Personal finance

Here’s what new college graduates need to know about their federal student loan payments

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College graduates who recently received their diplomas may be dreading the next milestone: The start of their federal student loan payments.

Each year, roughly 2 million people in the U.S. are awarded a bachelor’s degree, according to an analysis by higher education expert Mark Kantrowitz. Roughly 60%, or 1.2 million of those students, will also have student debt, he said.

Here’s what new college graduates should know about the loan bills.

Bill likely won’t be due for six months

In most cases, you likely won’t have to make your first student loan payment until six months after you graduate, thanks to the federal government’s grace period, Kantrowitz said. Those with federal Perkins Loans can get up to nine months, he added.

If your loans are subsidized, the government will pay the interest on your loans during that period, Kantrowitz said. Meanwhile, interest will accrue on unsubsidized loans.

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Some borrowers may miss their first payment due date after the grace period, Kantrowitz said. To avoid that, he recommends putting a reminder in your calendar for about two weeks before repayment starts.

Some people may want to sign up for automatic payments with their student loan servicer, which can lead to a small reduction of your interest rate in addition to reassurance that you won’t get dinged with a late payment. (Before you do so, just make sure your monthly bill calculated by your lender is correct.)

You’ll have options if you’re worried

“The best way to reduce stress about student debt is to educate yourself as to how the loans work,” said Betsy Mayotte, president of The Institute of Student Loan Advisors, a non-profit that helps borrowers navigate repayment.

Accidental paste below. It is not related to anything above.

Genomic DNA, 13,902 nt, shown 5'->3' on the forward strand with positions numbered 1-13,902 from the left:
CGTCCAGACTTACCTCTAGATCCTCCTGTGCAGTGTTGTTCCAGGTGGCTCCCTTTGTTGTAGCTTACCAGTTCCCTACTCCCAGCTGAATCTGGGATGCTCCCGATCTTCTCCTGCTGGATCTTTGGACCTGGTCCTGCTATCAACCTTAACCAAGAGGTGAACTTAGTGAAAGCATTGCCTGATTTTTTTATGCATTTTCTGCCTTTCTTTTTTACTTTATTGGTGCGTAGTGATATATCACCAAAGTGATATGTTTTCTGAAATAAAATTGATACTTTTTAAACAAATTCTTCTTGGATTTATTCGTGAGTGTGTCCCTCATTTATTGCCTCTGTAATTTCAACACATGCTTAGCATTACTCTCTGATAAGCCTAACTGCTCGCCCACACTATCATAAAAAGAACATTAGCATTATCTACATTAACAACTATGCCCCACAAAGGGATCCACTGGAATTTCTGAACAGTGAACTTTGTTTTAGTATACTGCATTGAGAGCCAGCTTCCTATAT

Fortunately, the federal government has many options for borrowers worried about being able to afford their bill. Its income-driven repayment plans, for example, cap your monthly payment at a share of your discretionary income.

The Biden administration recently introduced a new IDR plan under which borrowers need to pay just 5% of their earnings after calculated expenses. That option is the Saving on a Valuable Education, or SAVE, plan.

To determine how much your monthly bill would be under different plans, use one of the calculators at Studentaid.gov or FreeStudentLoanAdvice.org.

“Borrowers should choose the repayment plan with the highest monthly payment they can afford,” Kantrowitz said. “This will pay off the debt quicker and reduce the total interest paid over the life of the loan.”

For those who need to prolong their grace period, there are deferments and forbearances, including ones for those who are unemployed or in an eligible graduate school fellowship. (Just keep in mind that during some of these breaks, interest will accrue on your debt and you’ll face larger payments down the line.)

Mayotte also recommends that borrowers research if they’re eligible for any forgiveness programs. Her website, FreeStudentLoanAdvice.org, has a database of such opportunities, she said.

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